ChatGPT is an artificial intelligence (AI) chatbot that has gone viral. Chatbots are computer programs designed to simulate conversation with human users, and this one stands out because it generates text based on written prompts and provides convincingly human responses. After some experimentation, here is how it could be used by cultural organisations for social media.
1. Generating ideas
Despite our best efforts, there are days when our creativity levels are low. Rather than staring at a blank screen, why not ask ChatGPT to suggest content ideas about a specific topic—be that Magna Carta, Van Gogh or the practice of conservation? These ideas, drawn in part from what people commonly search for online on these topics, increase the content’s relevance and chances of discoverability.
2. Curating copy
If you work with social media then you will know that you need to write different types of copy: from single tweets to extended threads. With ChatGPT, you can enter bullet points as an outline structure, and ask it to fill in the blanks and extend your copy into sentences. But perhaps more useful is its ability to synthesise articles or blogs, extracting the central points, and then repurposing them into different formats. For example, I took a blog that focused on medieval seal bags (bags designed to protect wax seals) and asked ChatGPT to turn it into a 90-second video script. Within seconds, the platform had condensed the 1,000-word article to around 200 words.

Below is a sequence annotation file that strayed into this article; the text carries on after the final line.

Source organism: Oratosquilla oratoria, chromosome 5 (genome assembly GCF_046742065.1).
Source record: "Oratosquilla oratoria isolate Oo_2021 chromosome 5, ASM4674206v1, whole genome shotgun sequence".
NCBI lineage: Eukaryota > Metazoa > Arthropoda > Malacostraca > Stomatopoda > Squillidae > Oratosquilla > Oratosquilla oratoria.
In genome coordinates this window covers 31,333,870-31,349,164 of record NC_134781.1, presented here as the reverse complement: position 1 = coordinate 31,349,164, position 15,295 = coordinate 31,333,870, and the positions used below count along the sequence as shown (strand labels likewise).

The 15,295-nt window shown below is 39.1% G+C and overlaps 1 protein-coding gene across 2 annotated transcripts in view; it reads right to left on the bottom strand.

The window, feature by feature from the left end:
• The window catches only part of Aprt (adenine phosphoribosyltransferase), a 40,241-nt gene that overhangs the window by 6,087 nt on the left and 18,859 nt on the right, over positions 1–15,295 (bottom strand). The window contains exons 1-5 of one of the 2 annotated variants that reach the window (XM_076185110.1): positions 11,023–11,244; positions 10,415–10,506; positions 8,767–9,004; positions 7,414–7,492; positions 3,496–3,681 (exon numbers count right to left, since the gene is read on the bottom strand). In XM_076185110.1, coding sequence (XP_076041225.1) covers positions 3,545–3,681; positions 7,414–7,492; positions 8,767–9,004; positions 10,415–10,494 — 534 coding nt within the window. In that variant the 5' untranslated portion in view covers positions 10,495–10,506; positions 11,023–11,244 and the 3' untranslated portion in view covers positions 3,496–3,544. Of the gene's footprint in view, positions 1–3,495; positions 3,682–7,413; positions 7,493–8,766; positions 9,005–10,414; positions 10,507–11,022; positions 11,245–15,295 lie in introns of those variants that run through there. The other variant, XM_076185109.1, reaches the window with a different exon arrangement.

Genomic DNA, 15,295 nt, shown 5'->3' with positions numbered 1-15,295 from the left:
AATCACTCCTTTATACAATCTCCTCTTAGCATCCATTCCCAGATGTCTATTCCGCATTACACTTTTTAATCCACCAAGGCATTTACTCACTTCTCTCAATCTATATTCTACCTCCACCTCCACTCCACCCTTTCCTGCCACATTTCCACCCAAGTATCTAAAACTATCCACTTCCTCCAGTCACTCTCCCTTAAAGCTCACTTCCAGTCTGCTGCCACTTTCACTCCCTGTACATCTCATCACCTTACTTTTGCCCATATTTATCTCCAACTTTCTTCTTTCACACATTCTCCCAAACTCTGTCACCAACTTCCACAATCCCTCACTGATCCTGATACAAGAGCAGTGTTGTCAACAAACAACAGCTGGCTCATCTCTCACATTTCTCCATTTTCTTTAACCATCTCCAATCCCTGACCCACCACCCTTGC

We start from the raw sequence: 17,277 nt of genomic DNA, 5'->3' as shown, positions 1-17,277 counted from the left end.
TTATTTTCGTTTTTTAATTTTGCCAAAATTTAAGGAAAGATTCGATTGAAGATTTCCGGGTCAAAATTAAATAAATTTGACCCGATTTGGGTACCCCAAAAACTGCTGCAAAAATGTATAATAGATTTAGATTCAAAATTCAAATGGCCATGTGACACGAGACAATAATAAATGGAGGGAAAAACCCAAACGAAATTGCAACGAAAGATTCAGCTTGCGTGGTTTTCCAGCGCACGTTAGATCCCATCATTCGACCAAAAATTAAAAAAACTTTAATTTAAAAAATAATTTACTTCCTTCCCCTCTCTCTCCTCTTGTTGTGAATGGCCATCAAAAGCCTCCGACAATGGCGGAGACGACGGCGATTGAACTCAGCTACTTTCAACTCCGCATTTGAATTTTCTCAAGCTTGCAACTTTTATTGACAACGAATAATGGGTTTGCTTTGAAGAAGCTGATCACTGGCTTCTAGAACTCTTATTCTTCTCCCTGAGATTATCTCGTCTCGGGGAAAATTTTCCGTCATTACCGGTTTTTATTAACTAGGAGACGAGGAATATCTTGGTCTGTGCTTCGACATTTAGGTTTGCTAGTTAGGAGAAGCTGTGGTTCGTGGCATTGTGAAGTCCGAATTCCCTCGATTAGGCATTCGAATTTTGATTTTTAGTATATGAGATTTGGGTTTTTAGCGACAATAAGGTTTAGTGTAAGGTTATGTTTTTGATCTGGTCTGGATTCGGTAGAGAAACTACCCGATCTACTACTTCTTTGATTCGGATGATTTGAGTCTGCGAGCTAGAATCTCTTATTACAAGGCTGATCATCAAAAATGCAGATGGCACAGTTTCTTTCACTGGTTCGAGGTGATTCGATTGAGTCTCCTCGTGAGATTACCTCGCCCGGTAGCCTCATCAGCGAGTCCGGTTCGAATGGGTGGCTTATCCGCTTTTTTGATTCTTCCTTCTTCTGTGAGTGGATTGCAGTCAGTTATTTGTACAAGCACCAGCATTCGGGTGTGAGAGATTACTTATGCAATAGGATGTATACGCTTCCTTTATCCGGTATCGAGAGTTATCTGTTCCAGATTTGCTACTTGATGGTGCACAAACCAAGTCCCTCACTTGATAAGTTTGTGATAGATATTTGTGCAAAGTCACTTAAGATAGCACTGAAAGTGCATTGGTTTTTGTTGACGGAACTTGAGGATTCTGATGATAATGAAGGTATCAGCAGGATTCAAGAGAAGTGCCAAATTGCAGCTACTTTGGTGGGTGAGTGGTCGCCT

3. Spotting trends
Social media teams are used to being flooded with comments and messages, and people often ask if there are common themes that emerge within them. In the past, this might have taken hours to collate, but now you can ask ChatGPT to do the analysis for you by simply exporting the text into the platform and asking it to identify commonalities.
4. Search engine optimisation
Discoverability on the internet is tough when there are billions of websites. Visibility comes through the keywords, tags and phrases that we use in our content. ChatGPT is able to come up with relevant hooks, captions and video titles to make content as easy to find online as possible.
If you provide ChatGPT with a specific audience that you have in mind it can help tailor content to their perceived needs and interests. I put this to the test, first asking ChatGPT to suggest a video title for content about the Domesday Book. It suggested: Uncovering the Secrets of the Domesday Book. I then asked whether it could make this title more relevant for people aged 21-30. It suggested: Uncovering the Secrets of the Domesday Book: A Millennial’s Guide to England’s Hidden History.
Does it live up to the hype?
ChatGPT will not make your social media team redundant. At present, the platform is a timesaving tool that will increase efficiency and can bring undoubted benefits. And who knows where the technology will take us next?
• This guest blog is written by Steven Franklin, the digital engagement officer at the UK National Archives